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NO!!! Digital Bolex has stopped making cameras!


Dave Maze
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36 minutes ago, Justin Bacle said:

You can contact a rental place and offer your gear as available for lend. They'll be happy to add them to their catalog and contact you if someone asks to rent your gear.

It's pretty easy plus you don't have to deal with insurances as the rental company will use theirs.

Don't think there is such a place where I live. There are few rental shops and most costs more than shooting film.

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On June 28, 2016 at 0:12 PM, roxics said:

 Which meant that this camera was really just a niche hobbyist camera from the start for people who wanted to use something retro looking on the exterior.

I have to disagree - $3k is only for very well-heeled hobbyists. This is a specialist's camera - someone doing primarily music videos, a pro who also does abstract/experimental stuff, someone who does lots of work in beauty/fashion. I think DB overestimated the market for simply beautiful footage. And I think they blew it with features - doing beauty and abstract work really screams to at least have the ability to do slow motion. I've shot a lot of music video stuff at 30p for a 24 timeline - doesn't look "slow motion" but gives everything a little more "weight" or gravitas. And 60p I'd see as an absolute necessity for that work as well. So even as a rental, it wasn't a good option for the sort of work it should have just excelled at.

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9 minutes ago, M Carter said:

I have to disagree - $3k is only for very well-heeled hobbyists. This is a specialist's camera - someone doing primarily music videos, a pro who also does abstract/experimental stuff, someone who does lots of work in beauty/fashion. I think DB overestimated the market for simply beautiful footage. And I think they blew it with features - doing beauty and abstract work really screams to at least have the ability to do slow motion. I've shot a lot of music video stuff at 30p for a 24 timeline - doesn't look "slow motion" but gives everything a little more "weight" or gravitas. And 60p I'd see as an absolute necessity for that work as well. So even as a rental, it wasn't a good option for the sort of work it should have just excelled at.

Unless they are not telling the truth, what I understand from their statement is that they are stopping making cameras not because the d16 did not sell well. They sold enough cameras. However, they realized they could not make a second generation camera that would be meaningful for filmmakers as the d16 was.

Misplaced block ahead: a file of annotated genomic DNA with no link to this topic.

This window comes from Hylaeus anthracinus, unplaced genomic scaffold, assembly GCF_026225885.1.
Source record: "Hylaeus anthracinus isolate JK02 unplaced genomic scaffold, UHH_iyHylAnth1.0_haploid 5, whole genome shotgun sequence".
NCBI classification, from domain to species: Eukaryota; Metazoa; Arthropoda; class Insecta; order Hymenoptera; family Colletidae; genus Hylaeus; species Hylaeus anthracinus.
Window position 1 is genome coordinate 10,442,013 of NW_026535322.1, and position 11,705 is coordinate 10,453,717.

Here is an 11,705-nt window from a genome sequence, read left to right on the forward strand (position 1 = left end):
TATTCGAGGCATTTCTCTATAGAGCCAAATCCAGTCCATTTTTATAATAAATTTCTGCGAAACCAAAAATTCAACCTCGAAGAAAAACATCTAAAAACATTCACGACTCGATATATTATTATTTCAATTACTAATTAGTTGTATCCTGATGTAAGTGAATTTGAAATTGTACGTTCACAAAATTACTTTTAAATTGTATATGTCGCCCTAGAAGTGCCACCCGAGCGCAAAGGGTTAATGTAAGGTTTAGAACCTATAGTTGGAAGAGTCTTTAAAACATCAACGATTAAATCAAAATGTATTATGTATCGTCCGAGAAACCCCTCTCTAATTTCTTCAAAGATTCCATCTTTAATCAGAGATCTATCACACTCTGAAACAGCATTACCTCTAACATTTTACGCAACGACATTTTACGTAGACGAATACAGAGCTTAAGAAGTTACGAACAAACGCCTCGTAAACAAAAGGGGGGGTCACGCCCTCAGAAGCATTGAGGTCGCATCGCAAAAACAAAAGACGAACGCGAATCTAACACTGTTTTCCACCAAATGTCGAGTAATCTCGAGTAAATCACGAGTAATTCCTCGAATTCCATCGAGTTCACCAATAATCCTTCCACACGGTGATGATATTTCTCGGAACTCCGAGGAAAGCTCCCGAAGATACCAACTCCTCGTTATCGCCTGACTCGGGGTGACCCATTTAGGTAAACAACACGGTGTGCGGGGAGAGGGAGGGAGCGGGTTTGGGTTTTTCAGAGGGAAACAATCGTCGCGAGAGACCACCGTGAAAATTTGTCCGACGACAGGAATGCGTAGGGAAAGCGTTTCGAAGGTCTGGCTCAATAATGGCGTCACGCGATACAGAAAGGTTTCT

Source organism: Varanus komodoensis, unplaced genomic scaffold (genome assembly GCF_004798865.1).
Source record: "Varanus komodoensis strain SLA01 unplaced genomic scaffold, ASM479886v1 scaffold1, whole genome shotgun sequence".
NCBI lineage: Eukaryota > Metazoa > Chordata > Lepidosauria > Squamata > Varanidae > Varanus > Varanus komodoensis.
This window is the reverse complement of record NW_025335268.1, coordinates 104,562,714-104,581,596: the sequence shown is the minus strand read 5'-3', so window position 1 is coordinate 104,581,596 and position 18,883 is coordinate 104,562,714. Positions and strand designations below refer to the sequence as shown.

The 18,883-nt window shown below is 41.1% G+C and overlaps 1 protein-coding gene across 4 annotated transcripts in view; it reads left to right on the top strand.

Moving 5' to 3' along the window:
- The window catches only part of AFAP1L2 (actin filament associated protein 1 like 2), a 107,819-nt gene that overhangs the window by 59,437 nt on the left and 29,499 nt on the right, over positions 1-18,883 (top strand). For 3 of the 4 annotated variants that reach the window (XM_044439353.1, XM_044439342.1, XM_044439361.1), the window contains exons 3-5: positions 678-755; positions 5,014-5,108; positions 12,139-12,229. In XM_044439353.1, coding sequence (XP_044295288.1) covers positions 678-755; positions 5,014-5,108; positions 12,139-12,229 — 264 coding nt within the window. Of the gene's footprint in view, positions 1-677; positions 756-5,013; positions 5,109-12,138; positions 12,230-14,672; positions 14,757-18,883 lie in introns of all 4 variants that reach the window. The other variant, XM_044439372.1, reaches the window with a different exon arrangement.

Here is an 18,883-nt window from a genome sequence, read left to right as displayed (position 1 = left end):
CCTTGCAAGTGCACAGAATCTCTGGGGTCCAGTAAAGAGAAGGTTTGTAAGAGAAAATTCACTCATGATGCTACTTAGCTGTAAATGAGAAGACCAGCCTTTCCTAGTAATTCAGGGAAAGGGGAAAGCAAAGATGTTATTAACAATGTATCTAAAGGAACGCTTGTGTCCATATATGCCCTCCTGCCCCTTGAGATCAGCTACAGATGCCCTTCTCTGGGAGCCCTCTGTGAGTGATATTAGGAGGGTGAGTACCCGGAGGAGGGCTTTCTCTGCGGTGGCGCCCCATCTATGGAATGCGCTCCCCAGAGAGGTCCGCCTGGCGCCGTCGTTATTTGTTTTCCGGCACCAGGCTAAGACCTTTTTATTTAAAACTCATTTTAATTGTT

Basically everybody who wanted a d16 already bought it new or used after those years that the camera is in the market. In order to keep going, they would need to strike again with a new camera. It seems that they realized that with the current sensor market and their company size, they could not do that. 

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Guest Ebrahim Saadawi

we have an arabic saying here ''Lama tamot ttahawl ela rasol monazal'', meaning, ''when you die, people see you as a God's messenger''. 

It's not ALL the reason why we are praising the CCD technology or d16. But a big part of it!

There are a few benefits like rolling shutter elimination. 

But to be honest, the d16 is a camera to be shot at 200 ISO. Fix your camera at that and try shooting that way. You will not be able to. Unless you bring master lights or solely shoot in daylight. 

This is an inherent flaw to CCD sensor technology, not to mentional the horrible videoish vertical light streaks, plus just hugely more expensive sensor thus more expensive cameras. 

A CMOS? Is built for much lower cost, can vary sensitivity from 100 to 5000 ISO without image penalty, has no vertical streaks, has faster readout speed (for lower cost), and has the ability to also eliminate rolling shutter using global shutter readout mechanism. It's simply better. Don't link CCD to great cameras and believe it's the reason behind the greatness of these cameras. The Digital bolex image colours comes from Kodak filmic colour science on sensor filter array level plus the raw image processing of the signal, it's a colour science that can be built into other CMOS raw cameras shall they want. 

The Arri Alexa, Pocket camera, 2.5k cinema camera, 1DC, Varicam 35, 5D raw, are pure scientific proof CMOS is not the devil, it can make images the mimic negative film and produce filmic colour science. 

Why is DB shutting off? 

Let me ask you this: how many of us were posting topics about it, or even mentioning the name in comments, buying them, discussing its settings/limitations? Just after it's dead we take note now. 

The current market for it is low, the numbers they sell are low, they're forced to shut down unless a thousand pre-order is placed tonight. Otherwise keeping it would destroy all the profit they have collected in making the DB project and more. 

So it's because nobody is buying, why is nobody buying? 

1- POOR Lowlight performance
2- POOR Lowlight performance
and, 
3- Poor Lowlight performance, 

VERY VERY few shooters are willing to buy a camera that shoots at 200 ISO. 

4- Sensor size, deep DOF aesthetic when production standard is s35 now, so a niche sensor size for a niche number of users who want to use s16 vintage glass, about a dozen people :)

5- Lens mount (Canon Active IS) IS KEY in camera sales. 

6- Lack of production ready and friendly codecs, just raw, and even cannot be done to recorder until recently, so raw only camera? This excludes a WHOLE punch of buyers

7- No EVF, very small fixed LCD for settings, and the notion of internal batteries and internal memory terrifies directors/producers (no matter how good/bad they are)